Last updated: Monday, 12 August 2013

home :: site contents :: contact     




Infant Baptism 


by S J Tanner



For I will pour water upon him that is thirsty, and floods upon the dry ground: I will pour my spirit upon thy seed, and my blessing upon thine offspring (Isaiah 44:3)

And they brought unto him also infants, that he would touch them: but when his disciples saw it, they rebuked them. But Jesus called them unto him, and said, Suffer little children to come unto me, and forbid them not: for of such is the kingdom of God. Verily I say unto you, Whosoever shall not receive the kingdom of God as a little child shall in no wise enter therein (Luke 18:15)

Baptism is a sign and seal of the covenant of grace, and of the cleansing away of sins by union with Christ (Mark 1:4; Colossians 2:11, 12; Galatians 3:27). This sacred ordinance is performed in the name of the Father, and of the Son, and of the Holy Spirit (Matthew 3:11; 28:19; John 1:33), and is rightly administered by sprinkling or pouring water on the applicant (Ezekiel 36:25-27; Hebrews 9:10, 19-22; Acts 2:41; 16:33; Mark 7:4). [Note that in Hebrews 9:10 washings is literally baptisms in the Greek, and that in the original Greek of Mark 7:4 the tables or couches undergoing the Old Testament ceremonial washing by sprinkling (cf. Numbers 8:7, 19:18) are literally said to be baptized, thus destroying the notion that the Greek word baptizo refers to dipping rather than ceremonial cleansing in the New Testament.]

The Old Testament sign of the covenant of grace was circumcision, which, like baptism, represents the taking away of sin by union with the crucified and risen Christ: “In whom also ye are circumcised with the circumcision made without hands, in putting off the body of the sins of the flesh by the circumcision of Christ: Buried with him in baptism, wherein also ye are risen with him through the faith of the operation of God, who hath raised him from the dead. And you, being dead in your sins and the uncircumcision of your flesh, hath he quickened together with him, having forgiven you all trespasses” (Colossians 2:11-13; compare with Matthew 3:11, 12).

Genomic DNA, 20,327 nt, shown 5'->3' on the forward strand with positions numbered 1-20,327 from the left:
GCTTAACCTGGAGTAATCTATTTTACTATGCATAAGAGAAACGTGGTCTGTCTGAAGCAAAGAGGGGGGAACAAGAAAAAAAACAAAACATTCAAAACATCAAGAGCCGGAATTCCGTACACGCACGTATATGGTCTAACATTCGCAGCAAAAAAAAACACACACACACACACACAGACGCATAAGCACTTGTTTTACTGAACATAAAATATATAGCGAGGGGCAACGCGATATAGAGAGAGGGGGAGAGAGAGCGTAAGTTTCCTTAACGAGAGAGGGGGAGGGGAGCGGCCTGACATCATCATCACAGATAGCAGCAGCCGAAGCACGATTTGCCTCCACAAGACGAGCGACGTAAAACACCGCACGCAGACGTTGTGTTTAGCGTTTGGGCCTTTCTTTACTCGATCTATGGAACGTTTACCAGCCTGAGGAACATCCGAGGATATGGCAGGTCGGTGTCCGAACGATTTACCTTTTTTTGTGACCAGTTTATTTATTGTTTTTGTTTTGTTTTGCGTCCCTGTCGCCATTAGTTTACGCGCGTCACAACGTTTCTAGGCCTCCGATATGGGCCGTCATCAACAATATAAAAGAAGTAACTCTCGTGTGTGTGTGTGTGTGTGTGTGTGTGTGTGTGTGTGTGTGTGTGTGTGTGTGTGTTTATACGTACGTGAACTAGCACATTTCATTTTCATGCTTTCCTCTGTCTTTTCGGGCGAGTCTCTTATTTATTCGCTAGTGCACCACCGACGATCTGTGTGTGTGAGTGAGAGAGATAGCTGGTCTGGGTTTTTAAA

Again like baptism, circumcision was to be received upon a profession of faith: “And he [i.e., Abraham] received the sign of circumcision, a seal of the righteousness of the faith which he had yet being uncircumcised: that he might be the father of all them that believe, though they be not circumcised; that righteousness might be imputed unto them also” (Romans 4:11). Compare with Acts 8:12: “But when they believed Philip preaching the things concerning the kingdom of God, and the name of Jesus Christ, they were baptized, both men and women.”

Although the Old Testament sign of the covenant was, in adults, to be administered after they had believed on the Messiah (whose righteousness was imputed to them), the sign was given not only to the heads of households who believed (Genesis 15:6) but also to their male children, who were to be brought up in the nurture and admonition of the Lord (Genesis 18:19; Ephesians 6:4): “And I will establish my covenant between me and thee and thy seed after thee in their generations for an everlasting covenant, to be a God unto thee, and to thy seed after thee . . . This is my covenant, which ye shall keep, between me and you and thy seed after thee; Every man child among you shall be circumcised . . . He that is born in thy house, and he that is bought with thy money, must needs be circumcised: and my covenant shall be in your flesh for an everlasting covenant” (Genesis 17:7, 10, 13).